Defendant’s stop for jaywalking at an uncontrolled intersection didn’t justify his patdown for weapons. United States v. Jacobs, 2019 U.S. Dist. LEXIS 70241 (D. Nev. Apr. 25, 2019). Summary judgment for existence of probable cause in a § 1983 case … Continue reading
“Applying these principles to the facts of this case, the Court finds Moreno’s encounter with the officers was consensual until Sergeant Meola, without Moreno’s consent, initiated a protective frisk by touching Moreno’s outer clothing and the bulge he saw under … Continue reading
N.D.Cal.: Visiting defendant in the USM lockup directing him to provide his password for his cell phone seized under a SW exceeded the scope of the warrant
Visiting defendant in the USM lockup directing him to provide his password for his cell phone seized under a search warrant exceeded the scope of the warrant. United States v. Maffei, 2019 U.S. Dist. LEXIS 70314 (N.D. Cal. Apr. 26, … Continue reading
Because the drug dog got right there, the dog sniff didn’t extend the stop in violation of Rodriguez. United States v. Thorn, 2019 U.S. Dist. LEXIS 70781 (W.D. Ky. Apr. 26, 2019). Defendant argues that his case was like Rodriguez, … Continue reading
ABCNews: Suit filed in case of 4 girls claiming school strip-search by AP:
Defendant was on probation for DWI. His warrantless probation search condition applied to determining his BAC level. People v. Cruz, 2019 Cal. App. LEXIS 384 (5th Dist. Apr. 25, 2019). This condition was imposed for another DWI. Why wouldn’t a … Continue reading
The search of defendant’s car and cell phones were justified by probable cause and, as to the phones, a warrant. His warrantless strip search, however, was not properly justified from its inception, and it is suppressed. United States v. Peterson, … Continue reading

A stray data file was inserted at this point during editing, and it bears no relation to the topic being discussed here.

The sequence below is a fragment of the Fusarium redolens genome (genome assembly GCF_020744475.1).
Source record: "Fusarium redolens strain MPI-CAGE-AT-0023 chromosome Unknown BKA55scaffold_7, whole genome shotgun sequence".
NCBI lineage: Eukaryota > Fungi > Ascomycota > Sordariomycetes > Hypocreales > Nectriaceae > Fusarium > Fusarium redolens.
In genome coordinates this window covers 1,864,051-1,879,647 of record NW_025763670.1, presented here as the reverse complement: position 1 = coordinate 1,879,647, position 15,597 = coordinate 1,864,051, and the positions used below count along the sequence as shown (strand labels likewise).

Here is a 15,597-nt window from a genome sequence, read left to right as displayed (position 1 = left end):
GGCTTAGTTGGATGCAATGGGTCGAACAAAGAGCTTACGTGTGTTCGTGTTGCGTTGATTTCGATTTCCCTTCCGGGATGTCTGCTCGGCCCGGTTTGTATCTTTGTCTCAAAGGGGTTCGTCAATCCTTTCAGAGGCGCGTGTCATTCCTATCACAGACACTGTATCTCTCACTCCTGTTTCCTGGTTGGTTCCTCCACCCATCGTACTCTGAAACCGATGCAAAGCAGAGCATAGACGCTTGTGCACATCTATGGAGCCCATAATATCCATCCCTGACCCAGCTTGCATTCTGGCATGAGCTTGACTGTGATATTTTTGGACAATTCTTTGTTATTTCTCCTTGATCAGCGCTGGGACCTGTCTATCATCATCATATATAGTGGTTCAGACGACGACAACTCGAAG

“We reject defendant’s contention that County Court erred in refusing to suppress statements that he made to the police during the execution of a search warrant at his residence and thereafter at the police station. Defendant contends that he was … Continue reading
The state court post-conviction resolution of this case under § 2254 review was not unreasonable. Even if defense counsel had moved for suppression of evidence he’d stipulated to, the outcome wouldn’t have changed because of the overwhelming other evidence of … Continue reading
In applying the military good faith exception under M.R.E. 311(c)(3), the court finds the NMCCA properly applied the exception which, under rule, blends into probable cause. There clearly was a substantial basis for finding probable cause, and good faith was … Continue reading
Petitioner is a medical marijuana facility under investigation by the IRS for selling product in violation of state law and not paying the taxes on it. (This was for tax years pre-recreational sales.) The IRS showed that the summonses were … Continue reading
NYT: Losing Our Fourth Amendment Data Protection by Josephine Wolff: The courts have shielded information when we have a “reasonable expectation” it will stay private. What happens when we stop believing?